Biggert made her mark in the House as an advocate for education reform, child care for low income families, and expanded legal assistance for victims of domestic violence. In early 2001, Biggert introduced the McKinney–Vento Homeless Act of 2001—a bill which built upon 1980s legislation to extend educational opportunities to homeless children. According to Biggert’s research, 45 percent of the approximately 1 million homeless children nationwide did not attend school on a regular basis. Her bill sought to ensure their enrollment and reduced bureaucratic roadblocks that might prevent children who moved frequently in transient families from attending class. The bill also expanded federal funding to help states better track and aid these students. “Being without a home should not mean being without an education,” Biggert said in a floor speech in 1999. “Yet that is what homelessness has meant for far too many of our children and youth today; red tape, lack of information, and bureaucratic delays that result in their missing school and missing the chance at a better life.”6 Much of her bill was passed by the House in the 1999 Students Results Act. When she submitted another version in 2001, the bill moved quickly through the Congress and was signed into law by President George W. Bush on September 20, 2001. She also introduced a “Building, Renovating, Improving, and Constructing Kids’ Schools (BRICKS) Act” in 2001 to address the “deplorable conditions” and “crumbling infrastructure” of elementary and secondary schools nationwide. With an estimated $112 billion in repairs required for existing school facilities, her legislation would provide for interest-free and low-interest loans for construction and repairs at the state and local level.7 In the 109th through 112th Congresses, Biggert introduced legislation to provide greater educational assistance to homeless children. “Whether they are in a motel or jumping from couch to couch, these kids need help.”8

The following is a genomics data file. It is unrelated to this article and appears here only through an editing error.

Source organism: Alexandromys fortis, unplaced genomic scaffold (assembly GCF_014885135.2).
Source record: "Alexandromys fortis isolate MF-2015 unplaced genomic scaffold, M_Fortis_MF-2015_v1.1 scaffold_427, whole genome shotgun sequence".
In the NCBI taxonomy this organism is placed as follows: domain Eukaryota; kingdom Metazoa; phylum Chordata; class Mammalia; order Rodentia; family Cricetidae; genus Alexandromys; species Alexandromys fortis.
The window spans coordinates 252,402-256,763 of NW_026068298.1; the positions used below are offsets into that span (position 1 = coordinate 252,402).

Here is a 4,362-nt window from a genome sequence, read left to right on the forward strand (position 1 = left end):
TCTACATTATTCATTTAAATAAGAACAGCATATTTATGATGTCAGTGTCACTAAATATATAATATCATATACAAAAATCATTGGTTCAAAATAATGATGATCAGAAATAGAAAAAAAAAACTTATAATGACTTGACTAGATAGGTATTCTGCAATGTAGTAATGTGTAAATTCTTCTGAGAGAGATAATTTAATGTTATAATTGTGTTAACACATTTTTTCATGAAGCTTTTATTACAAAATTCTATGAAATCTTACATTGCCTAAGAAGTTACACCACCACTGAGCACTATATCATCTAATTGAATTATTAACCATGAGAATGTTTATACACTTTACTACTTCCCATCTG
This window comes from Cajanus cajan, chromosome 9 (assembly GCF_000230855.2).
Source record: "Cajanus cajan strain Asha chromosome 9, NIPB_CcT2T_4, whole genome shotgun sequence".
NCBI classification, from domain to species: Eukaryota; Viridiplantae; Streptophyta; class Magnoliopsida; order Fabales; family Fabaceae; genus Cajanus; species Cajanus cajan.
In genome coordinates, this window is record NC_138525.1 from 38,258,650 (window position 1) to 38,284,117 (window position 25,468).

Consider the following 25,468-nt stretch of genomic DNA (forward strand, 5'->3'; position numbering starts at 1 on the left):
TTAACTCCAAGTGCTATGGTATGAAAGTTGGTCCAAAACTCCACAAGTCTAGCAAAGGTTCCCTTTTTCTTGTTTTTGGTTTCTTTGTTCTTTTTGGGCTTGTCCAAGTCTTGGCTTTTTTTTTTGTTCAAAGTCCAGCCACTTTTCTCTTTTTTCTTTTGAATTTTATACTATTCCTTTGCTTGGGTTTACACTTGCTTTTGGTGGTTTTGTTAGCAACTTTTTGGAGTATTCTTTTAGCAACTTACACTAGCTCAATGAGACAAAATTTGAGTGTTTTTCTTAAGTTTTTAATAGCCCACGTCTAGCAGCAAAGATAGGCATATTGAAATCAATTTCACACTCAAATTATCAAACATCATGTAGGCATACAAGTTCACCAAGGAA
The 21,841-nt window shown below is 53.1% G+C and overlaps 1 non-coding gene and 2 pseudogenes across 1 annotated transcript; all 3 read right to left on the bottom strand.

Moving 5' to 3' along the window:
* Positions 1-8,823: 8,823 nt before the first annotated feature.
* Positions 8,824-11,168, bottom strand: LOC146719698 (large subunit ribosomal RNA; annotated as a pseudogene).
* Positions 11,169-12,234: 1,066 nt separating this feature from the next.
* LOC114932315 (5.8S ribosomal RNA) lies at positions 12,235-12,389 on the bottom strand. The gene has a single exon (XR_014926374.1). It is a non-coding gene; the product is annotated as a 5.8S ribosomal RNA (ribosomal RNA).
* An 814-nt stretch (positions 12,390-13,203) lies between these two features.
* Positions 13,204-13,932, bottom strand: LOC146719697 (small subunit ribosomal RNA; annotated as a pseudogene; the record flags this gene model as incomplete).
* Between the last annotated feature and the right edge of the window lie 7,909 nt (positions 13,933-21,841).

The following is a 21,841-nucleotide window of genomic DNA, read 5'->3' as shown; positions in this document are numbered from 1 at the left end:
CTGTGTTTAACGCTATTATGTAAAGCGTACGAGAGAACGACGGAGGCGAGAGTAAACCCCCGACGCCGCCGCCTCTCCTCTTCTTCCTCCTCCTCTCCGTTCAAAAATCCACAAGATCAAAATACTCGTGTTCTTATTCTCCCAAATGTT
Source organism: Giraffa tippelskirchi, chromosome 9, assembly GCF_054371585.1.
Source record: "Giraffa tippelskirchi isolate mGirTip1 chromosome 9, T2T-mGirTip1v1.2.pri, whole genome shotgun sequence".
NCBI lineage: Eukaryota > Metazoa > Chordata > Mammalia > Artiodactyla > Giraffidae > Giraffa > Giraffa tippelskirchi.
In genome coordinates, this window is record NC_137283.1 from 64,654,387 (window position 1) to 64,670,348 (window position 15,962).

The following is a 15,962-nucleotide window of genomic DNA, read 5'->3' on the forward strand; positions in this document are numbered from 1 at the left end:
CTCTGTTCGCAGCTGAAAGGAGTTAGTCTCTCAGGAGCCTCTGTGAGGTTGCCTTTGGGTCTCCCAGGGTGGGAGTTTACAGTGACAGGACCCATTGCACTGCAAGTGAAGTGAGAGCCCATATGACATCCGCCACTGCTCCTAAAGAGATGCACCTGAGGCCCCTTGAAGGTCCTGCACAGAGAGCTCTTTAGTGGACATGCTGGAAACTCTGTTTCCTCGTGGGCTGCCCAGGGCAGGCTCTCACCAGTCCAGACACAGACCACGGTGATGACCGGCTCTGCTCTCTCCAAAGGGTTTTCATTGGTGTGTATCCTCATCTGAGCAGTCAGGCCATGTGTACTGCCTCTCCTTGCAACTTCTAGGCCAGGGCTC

After the 2010 Census, Biggert’s Republican district was redrawn by the Illinois legislature to favor a Democratic candidate. Biggert lost the 2012 general election to her Democratic opponent, former Congressman Bill Foster by 17 percent.9 Reflecting on her career, she remarked, “Representing the people of this area has been the great honor of my lifetime. I can never thank them enough for their kindnesses towards me, their generosity with their ideas, their patience when we don’t see eye-to-eye, and their deep love of community and country.”10

Footnotes

1William Grady, “Biggert Seeking Unity with GOP Foes; Candidacy of Hynes May Help Her Do That,” 28 June 1998, Chicago Tribune: D1.

2Politics in America, 2002 (Washington, D.C.: Congressional Quarterly Inc., 2001): 331.

3“Election Statistics, 1920 to Present,” http://history.house.gov/Institution/Election-Statistics/Election-Statistics/.

4“Election Statistics, 1920 to Present.”

5Office of Representative Judy Biggert, “House Committees that Judy Serves On,” http://web.archive.org/web/20121212140830/http://biggert.house.gov/house-committees-that-judy-serves-on/ (accessed 17 July 2013).

6Congressional Record, House, 106th Cong., 1st sess. (21 September 1999): 8442; Congressional Record, House, 107th Cong., 1st sess. (14 February 2001): 191.

7Congressional Record, House, 107th Congress, 1st session, (5 April 2001): 567.

8Office of Representative Judy Biggert, “Biggert Aims to Redefine Services for Homeless Kids,” 7 February 2012, http://web.archive.org/web/20121216032948/http://biggert.house.gov/press-releases/biggert-aims-to-redefine-services-for-homeless-kids/ (accessed 12 July 2013).

9“Election Statistics, 1920 to Present.”

10“Judy Biggert Concedes Race to Bill Foster,” CBS local, http://chicago.cbslocal.com/2012/11/06/biggert-concedes-race-to-foster/ (accessed 12 July 2013).

View Record in the Biographical Directory of the U.S. Congress

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Bibliography / Further Reading

"Judith Biggert" in Women in Congress, 1917-2006. Prepared under the direction of the Committee on House Administration by the Office of History & Preservation, U. S. House of Representatives. Washington: Government Printing Office, 2006.

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Committee Assignments

  • House Committee - Banking and Financial Services
  • House Committee - Education and Labor
  • House Committee - Education and the Workforce
  • House Committee - Financial Services
    • Insurance, Housing and Community Opportunity - Chair
  • House Committee - Government Reform and Oversight
  • House Committee - Science
  • House Committee - Science and Technology
  • House Committee - Science, Space and Technology
    • Energy - Chair
  • House Committee - Science, Space, and Technology
  • House Committee - Standards of Official Conduct